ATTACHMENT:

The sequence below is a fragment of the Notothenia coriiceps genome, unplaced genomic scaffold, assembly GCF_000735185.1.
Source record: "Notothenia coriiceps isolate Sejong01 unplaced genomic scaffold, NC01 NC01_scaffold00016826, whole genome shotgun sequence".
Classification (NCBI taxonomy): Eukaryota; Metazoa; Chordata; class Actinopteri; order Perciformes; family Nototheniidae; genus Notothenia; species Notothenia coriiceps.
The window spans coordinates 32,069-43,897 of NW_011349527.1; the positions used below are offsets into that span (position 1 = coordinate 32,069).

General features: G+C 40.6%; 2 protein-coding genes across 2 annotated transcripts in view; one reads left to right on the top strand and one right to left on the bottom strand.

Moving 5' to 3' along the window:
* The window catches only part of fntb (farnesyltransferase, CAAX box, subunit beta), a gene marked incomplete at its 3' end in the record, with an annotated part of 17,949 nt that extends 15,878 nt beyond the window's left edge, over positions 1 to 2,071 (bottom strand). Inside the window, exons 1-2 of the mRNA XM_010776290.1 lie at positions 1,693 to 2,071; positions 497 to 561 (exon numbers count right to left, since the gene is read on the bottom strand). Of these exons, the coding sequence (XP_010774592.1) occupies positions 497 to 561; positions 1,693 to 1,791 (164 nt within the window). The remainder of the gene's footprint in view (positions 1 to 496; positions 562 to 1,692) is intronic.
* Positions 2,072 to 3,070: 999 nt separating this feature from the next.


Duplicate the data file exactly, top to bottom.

The sequence below is a fragment of the Notothenia coriiceps genome, unplaced genomic scaffold, assembly GCF_000735185.1.
Source record: "Notothenia coriiceps isolate Sejong01 unplaced genomic scaffold, NC01 NC01_scaffold00016826, whole genome shotgun sequence".
Classification (NCBI taxonomy): Eukaryota; Metazoa; Chordata; class Actinopteri; order Perciformes; family Nototheniidae; genus Notothenia; species Notothenia coriiceps.
The window spans coordinates 32,069-43,897 of NW_011349527.1; the positions used below are offsets into that span (position 1 = coordinate 32,069).

General features: G+C 40.6%; 2 protein-coding genes across 2 annotated transcripts in view; one reads left to right on the top strand and one right to left on the bottom strand.

Moving 5' to 3' along the window:
* The window catches only part of fntb (farnesyltransferase, CAAX box, subunit beta), a gene marked incomplete at its 3' end in the record, with an annotated part of 17,949 nt that extends 15,878 nt beyond the window's left edge, over positions 1 to 2,071 (bottom strand). Inside the window, exons 1-2 of the mRNA XM_010776290.1 lie at positions 1,693 to 2,071; positions 497 to 561 (exon numbers count right to left, since the gene is read on the bottom strand). Of these exons, the coding sequence (XP_010774592.1) occupies positions 497 to 561; positions 1,693 to 1,791 (164 nt within the window). The remainder of the gene's footprint in view (positions 1 to 496; positions 562 to 1,692) is intronic.
* Positions 2,072 to 3,070: 999 nt separating this feature from the next.